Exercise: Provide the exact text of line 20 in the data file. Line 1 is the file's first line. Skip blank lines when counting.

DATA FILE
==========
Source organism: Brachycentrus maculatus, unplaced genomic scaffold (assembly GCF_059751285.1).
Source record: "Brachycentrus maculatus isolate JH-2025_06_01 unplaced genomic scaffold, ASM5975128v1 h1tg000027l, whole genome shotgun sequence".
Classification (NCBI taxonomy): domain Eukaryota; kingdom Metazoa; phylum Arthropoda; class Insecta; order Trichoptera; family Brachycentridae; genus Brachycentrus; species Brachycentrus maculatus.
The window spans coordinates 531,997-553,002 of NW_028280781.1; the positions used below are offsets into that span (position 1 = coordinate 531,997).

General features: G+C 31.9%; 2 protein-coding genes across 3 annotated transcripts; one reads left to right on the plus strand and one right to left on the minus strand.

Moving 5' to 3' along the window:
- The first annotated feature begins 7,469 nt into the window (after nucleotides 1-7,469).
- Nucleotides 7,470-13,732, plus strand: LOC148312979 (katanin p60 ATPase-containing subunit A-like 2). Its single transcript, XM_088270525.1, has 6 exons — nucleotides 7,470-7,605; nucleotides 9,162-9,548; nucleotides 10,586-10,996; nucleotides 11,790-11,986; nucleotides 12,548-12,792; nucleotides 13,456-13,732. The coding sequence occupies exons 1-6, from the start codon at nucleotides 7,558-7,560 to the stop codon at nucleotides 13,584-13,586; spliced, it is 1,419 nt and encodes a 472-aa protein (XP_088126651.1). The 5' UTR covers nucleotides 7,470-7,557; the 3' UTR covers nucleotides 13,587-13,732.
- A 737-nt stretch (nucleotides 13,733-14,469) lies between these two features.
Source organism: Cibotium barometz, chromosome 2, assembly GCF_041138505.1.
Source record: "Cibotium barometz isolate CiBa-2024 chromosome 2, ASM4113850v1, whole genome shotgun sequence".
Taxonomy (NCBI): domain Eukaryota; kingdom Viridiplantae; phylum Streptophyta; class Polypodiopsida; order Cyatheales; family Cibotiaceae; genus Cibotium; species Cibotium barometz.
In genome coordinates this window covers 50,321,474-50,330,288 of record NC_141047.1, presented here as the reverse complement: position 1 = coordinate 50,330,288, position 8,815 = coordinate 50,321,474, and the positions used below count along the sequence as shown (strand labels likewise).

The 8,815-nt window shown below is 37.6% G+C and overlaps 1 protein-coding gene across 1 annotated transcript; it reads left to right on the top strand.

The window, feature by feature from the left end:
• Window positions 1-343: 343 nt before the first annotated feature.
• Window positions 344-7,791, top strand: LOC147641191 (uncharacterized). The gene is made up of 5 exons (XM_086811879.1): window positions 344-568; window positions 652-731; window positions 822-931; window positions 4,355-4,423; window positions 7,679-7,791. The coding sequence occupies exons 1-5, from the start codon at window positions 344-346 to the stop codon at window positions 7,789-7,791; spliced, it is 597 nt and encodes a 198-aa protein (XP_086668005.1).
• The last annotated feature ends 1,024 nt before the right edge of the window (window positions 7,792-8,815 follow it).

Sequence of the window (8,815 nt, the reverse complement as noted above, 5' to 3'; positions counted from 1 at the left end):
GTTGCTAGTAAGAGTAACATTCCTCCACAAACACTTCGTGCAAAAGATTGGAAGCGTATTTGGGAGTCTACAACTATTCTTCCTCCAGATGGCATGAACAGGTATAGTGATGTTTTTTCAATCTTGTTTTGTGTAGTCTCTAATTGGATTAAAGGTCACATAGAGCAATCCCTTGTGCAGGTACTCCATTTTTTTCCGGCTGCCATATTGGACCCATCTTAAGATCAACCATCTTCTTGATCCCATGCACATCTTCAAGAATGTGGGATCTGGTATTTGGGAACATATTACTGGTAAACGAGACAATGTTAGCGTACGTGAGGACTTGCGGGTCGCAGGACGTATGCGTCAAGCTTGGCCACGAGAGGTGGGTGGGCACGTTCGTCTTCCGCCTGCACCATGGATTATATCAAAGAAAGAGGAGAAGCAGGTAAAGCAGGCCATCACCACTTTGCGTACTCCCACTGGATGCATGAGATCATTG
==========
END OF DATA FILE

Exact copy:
GTTGCTAGTAAGAGTAACATTCCTCCACAAACACTTCGTGCAAAAGATTGGAAGCGTATTTGGGAGTCTACAACTATTCTTCCTCCAGATGGCATGAACAGGTATAGTGATGTTTTTTCAATCTTGTTTTGTGTAGTCTCTAATTGGATTAAAGGTCACATAGAGCAATCCCTTGTGCAGGTACTCCATTTTTTTCCGGCTGCCATATTGGACCCATCTTAAGATCAACCATCTTCTTGATCCCATGCACATCTTCAAGAATGTGGGATCTGGTATTTGGGAACATATTACTGGTAAACGAGACAATGTTAGCGTACGTGAGGACTTGCGGGTCGCAGGACGTATGCGTCAAGCTTGGCCACGAGAGGTGGGTGGGCACGTTCGTCTTCCGCCTGCACCATGGATTATATCAAAGAAAGAGGAGAAGCAGGTAAAGCAGGCCATCACCACTTTGCGTACTCCCACTGGATGCATGAGATCATTG